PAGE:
Spellbinding Brooklyn a Romantically Charming Treat
Eilis Lacey (Saoirse Ronan) is coming to America. The Irish lass is sad to leave her devoted older sister Rose (Fiona Glascott) and her beloved mother Mary (Jane Brennan), but with opportunity so scarce at home heading across the Atlantic to start a new life seems like the best option available to the young woman. But as kind as landlady Mrs. Kehoe (Julie Walters) might be, as understanding a sponsoring priest Father Flood (Jim Broadbent) is, the lass is so heartsick for her homeland she can barely make it through the day without devolving into a blubbery mess.
Things change when Father Flood enrolls her in night school to learn about bookkeeping, Eilis discovering she has a gift for numbers that she’s electrified by. On top of that, she’s met Tony Fiorello (Emory Cohen), a talkative New Yorker, whose Italian blood is immediately set ablaze by the fiery redhead. The sparks flying between the two are apparent to everyone, the two of them walking the sidewalks of their Brooklyn neighborhood hand-in-hand dreaming of all they’re going to do with their lives in the very near future.
Based on the best-selling book Brooklyn by Colm Tóibín, director John Crowley (Closed Circuit) and screenwriter Nick Hornby (An Education, Wild) team up to bring to life one of the best Irish coming to America tales this side of Jim Sheridan’s 2003 modern masterwork In America. Delivering what could be misconstrued as nothing more than a fluffy romantic comedy with dramatic undertones, sneakily and subtly the movie is actually about so much more. This is the saga of a youngster becoming her own, confident women ready to take on the world at large, learning who she is now and who she was then aren’t as far apart as those wanting to keep Eilis standing still would like her to believe.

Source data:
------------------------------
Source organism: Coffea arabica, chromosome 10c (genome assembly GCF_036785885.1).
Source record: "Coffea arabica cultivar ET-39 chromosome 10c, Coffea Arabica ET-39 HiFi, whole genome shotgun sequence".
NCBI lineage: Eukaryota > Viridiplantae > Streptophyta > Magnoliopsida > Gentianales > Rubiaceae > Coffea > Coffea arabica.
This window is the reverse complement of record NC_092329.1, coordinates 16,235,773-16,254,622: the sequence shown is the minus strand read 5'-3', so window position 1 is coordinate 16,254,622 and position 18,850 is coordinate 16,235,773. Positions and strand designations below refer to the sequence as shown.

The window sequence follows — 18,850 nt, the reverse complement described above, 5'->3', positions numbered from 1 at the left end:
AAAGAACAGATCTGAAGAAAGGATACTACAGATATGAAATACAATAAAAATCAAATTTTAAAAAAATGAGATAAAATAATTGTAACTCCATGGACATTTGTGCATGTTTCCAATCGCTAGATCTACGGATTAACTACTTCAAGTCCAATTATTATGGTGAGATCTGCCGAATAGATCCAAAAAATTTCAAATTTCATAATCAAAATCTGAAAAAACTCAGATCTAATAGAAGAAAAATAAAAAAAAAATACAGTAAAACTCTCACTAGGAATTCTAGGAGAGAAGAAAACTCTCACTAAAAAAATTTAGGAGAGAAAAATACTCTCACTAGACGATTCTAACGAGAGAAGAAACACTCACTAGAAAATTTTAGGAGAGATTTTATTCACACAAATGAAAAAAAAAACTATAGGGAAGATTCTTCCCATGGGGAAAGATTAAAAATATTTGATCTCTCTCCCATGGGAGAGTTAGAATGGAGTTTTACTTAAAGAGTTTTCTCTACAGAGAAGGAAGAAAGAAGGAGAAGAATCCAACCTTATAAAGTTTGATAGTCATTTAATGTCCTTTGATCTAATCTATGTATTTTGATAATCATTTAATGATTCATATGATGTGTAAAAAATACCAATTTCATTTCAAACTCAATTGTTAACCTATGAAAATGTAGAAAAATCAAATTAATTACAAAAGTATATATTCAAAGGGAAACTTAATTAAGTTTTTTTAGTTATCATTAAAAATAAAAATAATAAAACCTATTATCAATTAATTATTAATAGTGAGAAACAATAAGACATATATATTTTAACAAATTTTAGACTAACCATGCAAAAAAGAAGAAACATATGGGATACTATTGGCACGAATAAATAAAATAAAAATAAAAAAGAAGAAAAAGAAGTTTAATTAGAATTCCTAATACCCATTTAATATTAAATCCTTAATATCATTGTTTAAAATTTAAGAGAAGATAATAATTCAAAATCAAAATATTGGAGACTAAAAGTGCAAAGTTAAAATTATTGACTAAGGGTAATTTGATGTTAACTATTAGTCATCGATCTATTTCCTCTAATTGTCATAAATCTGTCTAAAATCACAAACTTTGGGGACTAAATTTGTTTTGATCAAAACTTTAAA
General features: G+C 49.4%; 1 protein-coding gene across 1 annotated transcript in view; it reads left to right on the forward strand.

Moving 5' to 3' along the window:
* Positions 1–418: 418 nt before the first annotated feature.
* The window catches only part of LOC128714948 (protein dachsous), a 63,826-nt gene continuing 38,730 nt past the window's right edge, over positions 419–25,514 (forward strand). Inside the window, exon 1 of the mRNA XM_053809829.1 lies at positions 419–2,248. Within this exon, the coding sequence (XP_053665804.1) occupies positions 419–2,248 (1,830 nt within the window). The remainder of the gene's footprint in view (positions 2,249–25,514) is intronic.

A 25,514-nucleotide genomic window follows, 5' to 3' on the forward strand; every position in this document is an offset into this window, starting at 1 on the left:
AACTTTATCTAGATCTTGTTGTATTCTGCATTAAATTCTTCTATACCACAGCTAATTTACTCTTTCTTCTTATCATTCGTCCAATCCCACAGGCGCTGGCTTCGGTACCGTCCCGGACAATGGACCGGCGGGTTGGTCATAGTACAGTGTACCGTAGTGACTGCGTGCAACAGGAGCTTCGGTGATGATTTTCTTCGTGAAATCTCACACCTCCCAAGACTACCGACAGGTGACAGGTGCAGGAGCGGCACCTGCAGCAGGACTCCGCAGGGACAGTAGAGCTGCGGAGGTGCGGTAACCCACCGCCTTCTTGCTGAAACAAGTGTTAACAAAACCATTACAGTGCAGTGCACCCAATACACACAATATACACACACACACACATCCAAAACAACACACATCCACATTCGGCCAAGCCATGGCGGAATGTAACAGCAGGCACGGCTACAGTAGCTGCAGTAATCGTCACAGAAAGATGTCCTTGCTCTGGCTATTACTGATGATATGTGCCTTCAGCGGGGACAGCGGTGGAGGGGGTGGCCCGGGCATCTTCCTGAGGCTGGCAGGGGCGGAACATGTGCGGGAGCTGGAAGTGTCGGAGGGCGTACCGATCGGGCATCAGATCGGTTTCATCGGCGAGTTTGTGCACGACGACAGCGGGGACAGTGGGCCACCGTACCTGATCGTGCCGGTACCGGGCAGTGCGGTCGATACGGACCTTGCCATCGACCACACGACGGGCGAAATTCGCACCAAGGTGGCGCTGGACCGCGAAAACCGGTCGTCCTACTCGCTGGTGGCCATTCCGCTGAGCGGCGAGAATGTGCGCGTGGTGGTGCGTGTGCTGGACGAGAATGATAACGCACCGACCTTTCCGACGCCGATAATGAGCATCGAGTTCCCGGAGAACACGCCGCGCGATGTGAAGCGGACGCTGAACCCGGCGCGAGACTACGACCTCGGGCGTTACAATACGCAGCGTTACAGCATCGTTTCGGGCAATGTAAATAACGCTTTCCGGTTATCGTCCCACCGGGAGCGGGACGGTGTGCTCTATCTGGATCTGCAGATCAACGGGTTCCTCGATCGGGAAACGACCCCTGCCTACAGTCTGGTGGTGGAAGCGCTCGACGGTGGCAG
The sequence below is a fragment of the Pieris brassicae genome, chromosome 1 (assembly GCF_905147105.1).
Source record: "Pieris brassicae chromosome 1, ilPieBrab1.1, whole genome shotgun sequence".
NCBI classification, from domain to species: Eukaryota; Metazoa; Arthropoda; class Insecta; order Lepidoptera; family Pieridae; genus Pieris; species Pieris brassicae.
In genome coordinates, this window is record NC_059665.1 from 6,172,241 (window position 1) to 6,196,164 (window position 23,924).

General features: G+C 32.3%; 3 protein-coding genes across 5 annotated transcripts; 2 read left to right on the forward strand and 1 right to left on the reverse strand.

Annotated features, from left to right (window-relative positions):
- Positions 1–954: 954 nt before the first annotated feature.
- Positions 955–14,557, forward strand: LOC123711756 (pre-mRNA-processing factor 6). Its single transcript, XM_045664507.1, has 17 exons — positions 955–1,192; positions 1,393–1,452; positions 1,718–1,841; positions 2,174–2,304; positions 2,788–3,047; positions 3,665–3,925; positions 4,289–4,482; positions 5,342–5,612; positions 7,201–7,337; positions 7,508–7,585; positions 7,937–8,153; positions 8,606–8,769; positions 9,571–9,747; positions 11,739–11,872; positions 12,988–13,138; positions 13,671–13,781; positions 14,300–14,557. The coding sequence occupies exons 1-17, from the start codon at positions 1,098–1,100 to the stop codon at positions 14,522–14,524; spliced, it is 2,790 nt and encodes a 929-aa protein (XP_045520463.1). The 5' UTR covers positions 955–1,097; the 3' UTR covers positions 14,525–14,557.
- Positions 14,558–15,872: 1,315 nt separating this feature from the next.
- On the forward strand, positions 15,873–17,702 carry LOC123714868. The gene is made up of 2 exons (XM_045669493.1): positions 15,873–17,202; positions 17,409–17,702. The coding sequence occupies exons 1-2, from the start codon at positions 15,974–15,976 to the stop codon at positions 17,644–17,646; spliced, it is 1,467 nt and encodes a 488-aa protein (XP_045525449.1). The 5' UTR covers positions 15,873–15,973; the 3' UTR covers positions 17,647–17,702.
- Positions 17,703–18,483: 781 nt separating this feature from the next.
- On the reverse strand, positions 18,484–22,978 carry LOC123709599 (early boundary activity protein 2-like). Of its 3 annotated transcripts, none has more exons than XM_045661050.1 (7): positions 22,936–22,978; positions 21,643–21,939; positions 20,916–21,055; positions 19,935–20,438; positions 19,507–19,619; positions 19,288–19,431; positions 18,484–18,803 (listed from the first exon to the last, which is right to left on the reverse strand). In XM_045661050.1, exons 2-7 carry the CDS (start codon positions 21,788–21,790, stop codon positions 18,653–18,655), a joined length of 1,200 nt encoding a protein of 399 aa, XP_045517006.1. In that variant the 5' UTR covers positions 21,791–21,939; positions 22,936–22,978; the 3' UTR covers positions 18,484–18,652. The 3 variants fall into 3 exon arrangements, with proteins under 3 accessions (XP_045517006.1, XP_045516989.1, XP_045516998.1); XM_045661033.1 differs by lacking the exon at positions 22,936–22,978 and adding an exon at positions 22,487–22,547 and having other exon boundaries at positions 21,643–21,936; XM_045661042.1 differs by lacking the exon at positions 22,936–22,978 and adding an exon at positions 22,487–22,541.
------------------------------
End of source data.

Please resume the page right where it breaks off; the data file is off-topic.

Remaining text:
It’s dazzling stuff, brilliantly brought to life by the breathlessly talented Ronan. Already an Academy Award nominee for her performance in Atonement when she was still a teenager, she’s followed that up with remarkable turns in films as diverse as Byzantium, Hanna, The Grand Budapest Hotel and How I Live Now. She’s fantastic here, channeling her inner Audrey Hepburn meets Vivien Leigh with spectacular aplomb. There is a lithe, delicately beauteous intensity to her portrait, a human spectacle of transformation and perseverance that’s universal no matter what the age, what the nationality. Ronan leaps off the screen, delivering the kind of undeniably stratospheric performance that instantly lands her in the conversations as being one of the great young actors of today, the way Crowley’s direction and Hornby’s script helps facilitate all of this positively stunning.
I can’t help but wish the two men who come into Eilis’ life weren’t such one-dimensional fantasy figures of post-WWII masculinity (the gently endearing Cohen in the U.S., the soulfully captivating Domhnall Gleeson back in Ireland), neither of them complex enough for my taste. As good as both are, and they are wonderful, it was difficult to take either of them as seriously as I wanted to, and thus my preference as to who our heroine would choose to spend her life with never weighed on me near as much as I kept hoping it would.
But days after my initial viewing I slowly realized, as pleasing as Eilis’ romantic moments with Tony might be, as meaningful as her return to Ireland and flirtations with Gleeson’s rugby playing golden boy Jim Farrell become, none of that mattered. What did was how this bright-eyed, whip-smart woman dealt with it all, how she learned to deal with life’s obstacles in order to forge a path uniquely her own. This is a movie of worlds colliding, a child of two nations discovering how to imbed a piece of her motherland inside her heart while at the same time learning to call a new nation thousands of miles across the sea home. Eilis’ coming of age is breathlessly realized and done so with a wink and smile, everything building to two hands intertwining together as one almost as if they were meant to do so from the first second time itself began.
As a director, Crowley makes a giant leap from showing promise in his previous efforts to realizing it with this. He establishes a strong visual component alongside cinematographer Yves Bélanger (Dallas Buyers Club) that’s superb, allowing composer Michael Brook’s (The Perks of Being a Wallflower) music to amplify the underlying emotions that permeate throughout beautifully. Crowley leads Eilis on her journey with consummate skill, utilizing Hornby’s dexterous, emotion-filled script with naturalistic delicacy. Brooklyn is marvelous, watching it as close to pure bliss as any cinematic confectionary treat as I could possibly have imagined myself.
Film Rating: 3½ (out of 4)